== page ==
"Both of the bills as written seek to restrict those of us who have found a creative way to dig ourselves out of those financial holes we've been in," testified resident and Airbnb host Liz Faison, whose mortgage is underwater. "Renting my property as a short-term rental has enabled me to keep my house." 

No vote was held on the bills, which the committee intends to continue considering over the coming months.

This article originally published at https://dc.urbanturf.com/articles/blog/pg-county-takes-on-short-term-rentals/14222

DC Real Estate Guides

Short guides to navigating the DC-area real estate market

We've collected all our helpful guides for buying, selling and renting in and around Washington, DC in one place. Visit guides.urbanturf.com or start browsing below!

Northern Virginia

Profiles of 14 neighborhoods across Northern Virginia

Ballston
Looking to Give People A Reason to Stay Past 6pm
Clarendon
Happily Straddling the Line Between City and Suburb
Columbia Pike
Arlington’s Neglected Stepchild is Getting a Makeover
Crystal City
Turning Lemons into Lemonade
Lyon Village
Developing An Air of Exclusivity?
Rosslyn
Hitting Its Growth Spurt
Shirlington
An Urban Village Hitting Its Stride
Del Ray
Virginia’s Small Town Near the Big City
Eisenhower Avenue
The Vibrancy Might Take a Few Years
Huntington
The Quiet Neighborhood By the Beltway
Old Town
Mayberry By The Potomac
Parkfairfax
132 Commerical-Free Acres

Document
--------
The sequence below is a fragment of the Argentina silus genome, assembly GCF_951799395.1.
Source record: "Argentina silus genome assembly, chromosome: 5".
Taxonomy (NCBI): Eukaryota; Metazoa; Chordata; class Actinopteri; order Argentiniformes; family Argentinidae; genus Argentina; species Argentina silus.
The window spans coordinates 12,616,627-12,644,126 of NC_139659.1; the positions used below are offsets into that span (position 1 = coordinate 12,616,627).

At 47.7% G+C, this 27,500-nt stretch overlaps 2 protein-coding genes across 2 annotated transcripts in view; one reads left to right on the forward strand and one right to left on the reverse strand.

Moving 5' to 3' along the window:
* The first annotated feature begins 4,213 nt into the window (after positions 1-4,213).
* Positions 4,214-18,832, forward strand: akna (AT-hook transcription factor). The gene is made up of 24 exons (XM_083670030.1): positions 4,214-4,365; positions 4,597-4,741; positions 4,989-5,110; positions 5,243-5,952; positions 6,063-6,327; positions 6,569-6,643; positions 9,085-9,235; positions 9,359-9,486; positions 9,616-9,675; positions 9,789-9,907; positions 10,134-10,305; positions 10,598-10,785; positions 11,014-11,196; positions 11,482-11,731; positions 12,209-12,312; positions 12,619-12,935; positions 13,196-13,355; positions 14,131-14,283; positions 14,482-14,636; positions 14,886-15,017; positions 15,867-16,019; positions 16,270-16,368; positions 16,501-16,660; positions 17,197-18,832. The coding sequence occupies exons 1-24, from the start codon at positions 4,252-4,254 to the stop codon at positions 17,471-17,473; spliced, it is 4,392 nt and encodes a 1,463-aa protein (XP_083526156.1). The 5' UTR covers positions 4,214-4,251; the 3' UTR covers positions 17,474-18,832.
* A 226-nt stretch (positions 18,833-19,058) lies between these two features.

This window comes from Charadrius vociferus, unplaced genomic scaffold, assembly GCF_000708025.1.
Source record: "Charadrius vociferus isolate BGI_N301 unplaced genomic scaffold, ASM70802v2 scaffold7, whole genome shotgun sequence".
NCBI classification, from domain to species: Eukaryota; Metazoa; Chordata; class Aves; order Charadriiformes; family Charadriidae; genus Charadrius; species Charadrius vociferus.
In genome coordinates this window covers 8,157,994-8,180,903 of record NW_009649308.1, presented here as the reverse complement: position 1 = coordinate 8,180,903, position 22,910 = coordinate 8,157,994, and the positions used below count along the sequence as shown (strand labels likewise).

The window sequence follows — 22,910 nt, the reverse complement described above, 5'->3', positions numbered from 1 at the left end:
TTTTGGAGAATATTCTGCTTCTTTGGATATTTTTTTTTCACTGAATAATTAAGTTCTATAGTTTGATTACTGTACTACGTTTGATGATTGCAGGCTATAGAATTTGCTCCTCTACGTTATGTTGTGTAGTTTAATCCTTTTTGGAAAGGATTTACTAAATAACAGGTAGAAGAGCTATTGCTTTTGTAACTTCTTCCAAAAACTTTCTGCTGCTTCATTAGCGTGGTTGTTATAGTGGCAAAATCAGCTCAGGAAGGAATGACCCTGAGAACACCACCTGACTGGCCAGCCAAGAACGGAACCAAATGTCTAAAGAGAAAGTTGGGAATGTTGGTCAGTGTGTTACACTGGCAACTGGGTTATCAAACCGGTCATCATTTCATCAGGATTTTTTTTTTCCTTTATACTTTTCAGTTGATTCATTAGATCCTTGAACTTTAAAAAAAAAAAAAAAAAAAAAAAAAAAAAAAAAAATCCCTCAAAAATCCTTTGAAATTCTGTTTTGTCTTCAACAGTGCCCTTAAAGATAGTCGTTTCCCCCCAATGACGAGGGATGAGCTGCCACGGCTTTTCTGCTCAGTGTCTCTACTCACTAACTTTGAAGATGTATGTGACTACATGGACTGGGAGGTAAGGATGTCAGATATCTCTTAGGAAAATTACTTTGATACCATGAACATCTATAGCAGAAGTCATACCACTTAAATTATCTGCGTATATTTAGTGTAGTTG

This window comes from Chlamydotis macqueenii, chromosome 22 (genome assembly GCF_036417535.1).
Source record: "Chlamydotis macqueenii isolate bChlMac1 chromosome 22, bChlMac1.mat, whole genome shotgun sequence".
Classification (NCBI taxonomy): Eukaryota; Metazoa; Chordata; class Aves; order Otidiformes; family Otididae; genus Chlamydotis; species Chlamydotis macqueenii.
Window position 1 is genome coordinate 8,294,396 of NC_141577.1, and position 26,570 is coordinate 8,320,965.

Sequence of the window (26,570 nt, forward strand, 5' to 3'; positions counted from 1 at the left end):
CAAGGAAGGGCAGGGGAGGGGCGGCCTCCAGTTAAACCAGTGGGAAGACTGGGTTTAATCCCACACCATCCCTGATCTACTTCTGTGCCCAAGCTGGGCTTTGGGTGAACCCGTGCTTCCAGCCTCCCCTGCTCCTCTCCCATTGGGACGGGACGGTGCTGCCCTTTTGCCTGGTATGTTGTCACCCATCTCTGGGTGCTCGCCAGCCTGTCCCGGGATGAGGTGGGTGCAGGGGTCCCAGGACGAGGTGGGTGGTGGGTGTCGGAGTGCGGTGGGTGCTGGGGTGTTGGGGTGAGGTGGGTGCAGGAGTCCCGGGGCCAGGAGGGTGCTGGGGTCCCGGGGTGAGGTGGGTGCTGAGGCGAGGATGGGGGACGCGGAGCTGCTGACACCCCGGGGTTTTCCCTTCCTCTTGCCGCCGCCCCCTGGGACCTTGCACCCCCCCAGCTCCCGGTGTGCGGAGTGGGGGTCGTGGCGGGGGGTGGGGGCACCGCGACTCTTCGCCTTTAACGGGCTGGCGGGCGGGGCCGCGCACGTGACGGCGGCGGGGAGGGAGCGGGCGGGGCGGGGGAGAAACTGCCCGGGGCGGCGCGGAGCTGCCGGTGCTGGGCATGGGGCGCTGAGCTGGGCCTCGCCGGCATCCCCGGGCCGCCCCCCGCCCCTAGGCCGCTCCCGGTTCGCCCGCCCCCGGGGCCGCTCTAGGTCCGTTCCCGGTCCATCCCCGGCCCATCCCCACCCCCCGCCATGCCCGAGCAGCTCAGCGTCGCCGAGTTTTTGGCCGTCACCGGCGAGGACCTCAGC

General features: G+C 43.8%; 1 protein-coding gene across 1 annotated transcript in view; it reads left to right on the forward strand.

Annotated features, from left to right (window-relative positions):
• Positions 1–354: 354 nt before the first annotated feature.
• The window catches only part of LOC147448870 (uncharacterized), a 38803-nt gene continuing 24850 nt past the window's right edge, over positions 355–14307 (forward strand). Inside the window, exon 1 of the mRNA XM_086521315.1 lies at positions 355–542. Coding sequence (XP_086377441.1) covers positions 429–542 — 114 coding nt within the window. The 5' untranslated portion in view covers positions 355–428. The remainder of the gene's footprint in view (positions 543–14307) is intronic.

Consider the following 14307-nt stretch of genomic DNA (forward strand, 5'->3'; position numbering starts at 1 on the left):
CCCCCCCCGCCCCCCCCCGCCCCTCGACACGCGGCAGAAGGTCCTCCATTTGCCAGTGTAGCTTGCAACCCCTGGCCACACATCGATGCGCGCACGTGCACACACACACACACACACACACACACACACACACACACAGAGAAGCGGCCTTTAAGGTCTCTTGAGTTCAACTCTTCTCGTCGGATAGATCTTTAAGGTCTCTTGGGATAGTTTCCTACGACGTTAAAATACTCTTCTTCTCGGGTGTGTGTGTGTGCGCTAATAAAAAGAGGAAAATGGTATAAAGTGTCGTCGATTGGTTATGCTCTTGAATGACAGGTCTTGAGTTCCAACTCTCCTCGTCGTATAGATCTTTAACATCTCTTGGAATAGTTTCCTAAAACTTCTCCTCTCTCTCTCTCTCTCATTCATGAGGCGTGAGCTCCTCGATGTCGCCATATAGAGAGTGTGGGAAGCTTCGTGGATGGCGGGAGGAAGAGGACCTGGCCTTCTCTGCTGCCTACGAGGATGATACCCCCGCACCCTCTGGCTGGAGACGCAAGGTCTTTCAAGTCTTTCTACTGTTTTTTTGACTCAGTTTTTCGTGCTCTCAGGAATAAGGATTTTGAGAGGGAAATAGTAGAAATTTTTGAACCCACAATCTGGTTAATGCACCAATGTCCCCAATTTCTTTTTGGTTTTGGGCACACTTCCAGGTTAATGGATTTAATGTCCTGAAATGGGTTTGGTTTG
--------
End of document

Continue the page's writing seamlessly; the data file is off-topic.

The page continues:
Downtown Falls Church
Staying the Same in the Midst of Change
Tysons Corner
Radical Change Could Be On The Way

See more Northern Virginia »

Maryland

Profiles of 14 neighborhoods in suburban Maryland

Annapolis
Small-Town Living in the State Capital
Bethesda
Bedroom Community Gets Buzzing Cache
Cabin John
In With The New While Maintaining the Old
Chevy Chase
Affluence, Green Lawns and Pricey Homes
Downtown Silver Spring
Experiencing a Resurgence After a Bumpy History
Potomac
A Suburb on Steroids
Rockville Town Square
Despite the Dynamism, Still Somewhat Generic
Takoma Park
More Than a Little Bit Quirky
Wheaton
A Foodie Magnet on the Verge of Change
Capitol Heights
Kudzu, Front Porches and Crime
Hyattsville
Glass Half Full or Half Empty?
Mount Rainier
Artists, Affordable Homes and A Silo Full of Corn
National Harbor
A Development Rises Next to the Potomac
Riverdale Park
A Town Looking For Its Identity

See more Maryland »

Northwest DC

30+ neighborhood profiles for the city's biggest quadrant

16th Street Heights
DC's Sleeper Neighborhood
Bloomingdale
Where (Almost) Everyone Knows Your Name
AU Park
One of DC’s Last Frontiers Before the Suburbs
Brightwood